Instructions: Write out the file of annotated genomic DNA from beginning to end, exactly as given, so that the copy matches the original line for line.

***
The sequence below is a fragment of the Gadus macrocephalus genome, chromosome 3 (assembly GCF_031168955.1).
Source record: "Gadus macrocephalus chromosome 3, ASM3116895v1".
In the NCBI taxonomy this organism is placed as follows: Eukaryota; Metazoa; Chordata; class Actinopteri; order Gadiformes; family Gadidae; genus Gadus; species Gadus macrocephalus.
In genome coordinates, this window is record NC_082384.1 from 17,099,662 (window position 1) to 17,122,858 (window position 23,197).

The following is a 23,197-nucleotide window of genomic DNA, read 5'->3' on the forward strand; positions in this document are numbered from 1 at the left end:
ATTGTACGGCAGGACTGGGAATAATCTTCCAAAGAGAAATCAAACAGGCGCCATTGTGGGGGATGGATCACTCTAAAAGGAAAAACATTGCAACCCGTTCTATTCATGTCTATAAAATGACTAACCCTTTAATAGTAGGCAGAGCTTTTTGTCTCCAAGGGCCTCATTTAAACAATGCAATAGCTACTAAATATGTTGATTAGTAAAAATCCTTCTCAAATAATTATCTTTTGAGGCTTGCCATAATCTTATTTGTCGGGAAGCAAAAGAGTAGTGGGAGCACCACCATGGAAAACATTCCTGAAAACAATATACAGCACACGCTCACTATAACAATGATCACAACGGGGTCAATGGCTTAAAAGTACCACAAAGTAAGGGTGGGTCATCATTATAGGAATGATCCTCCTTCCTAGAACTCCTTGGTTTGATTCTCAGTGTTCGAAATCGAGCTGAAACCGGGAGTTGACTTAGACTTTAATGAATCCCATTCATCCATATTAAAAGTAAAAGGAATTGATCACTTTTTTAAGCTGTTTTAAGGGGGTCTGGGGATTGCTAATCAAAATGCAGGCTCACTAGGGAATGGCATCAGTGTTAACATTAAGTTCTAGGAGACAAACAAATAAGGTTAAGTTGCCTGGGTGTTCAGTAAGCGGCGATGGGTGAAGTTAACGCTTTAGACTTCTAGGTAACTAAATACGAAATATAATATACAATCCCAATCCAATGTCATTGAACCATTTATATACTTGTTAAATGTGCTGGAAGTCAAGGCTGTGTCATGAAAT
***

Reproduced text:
The sequence below is a fragment of the Gadus macrocephalus genome, chromosome 3 (assembly GCF_031168955.1).
Source record: "Gadus macrocephalus chromosome 3, ASM3116895v1".
In the NCBI taxonomy this organism is placed as follows: Eukaryota; Metazoa; Chordata; class Actinopteri; order Gadiformes; family Gadidae; genus Gadus; species Gadus macrocephalus.
In genome coordinates, this window is record NC_082384.1 from 17,099,662 (window position 1) to 17,122,858 (window position 23,197).

The following is a 23,197-nucleotide window of genomic DNA, read 5'->3' on the forward strand; positions in this document are numbered from 1 at the left end:
ATTGTACGGCAGGACTGGGAATAATCTTCCAAAGAGAAATCAAACAGGCGCCATTGTGGGGGATGGATCACTCTAAAAGGAAAAACATTGCAACCCGTTCTATTCATGTCTATAAAATGACTAACCCTTTAATAGTAGGCAGAGCTTTTTGTCTCCAAGGGCCTCATTTAAACAATGCAATAGCTACTAAATATGTTGATTAGTAAAAATCCTTCTCAAATAATTATCTTTTGAGGCTTGCCATAATCTTATTTGTCGGGAAGCAAAAGAGTAGTGGGAGCACCACCATGGAAAACATTCCTGAAAACAATATACAGCACACGCTCACTATAACAATGATCACAACGGGGTCAATGGCTTAAAAGTACCACAAAGTAAGGGTGGGTCATCATTATAGGAATGATCCTCCTTCCTAGAACTCCTTGGTTTGATTCTCAGTGTTCGAAATCGAGCTGAAACCGGGAGTTGACTTAGACTTTAATGAATCCCATTCATCCATATTAAAAGTAAAAGGAATTGATCACTTTTTTAAGCTGTTTTAAGGGGGTCTGGGGATTGCTAATCAAAATGCAGGCTCACTAGGGAATGGCATCAGTGTTAACATTAAGTTCTAGGAGACAAACAAATAAGGTTAAGTTGCCTGGGTGTTCAGTAAGCGGCGATGGGTGAAGTTAACGCTTTAGACTTCTAGGTAACTAAATACGAAATATAATATACAATCCCAATCCAATGTCATTGAACCATTTATATACTTGTTAAATGTGCTGGAAGTCAAGGCTGTGTCATGAAAT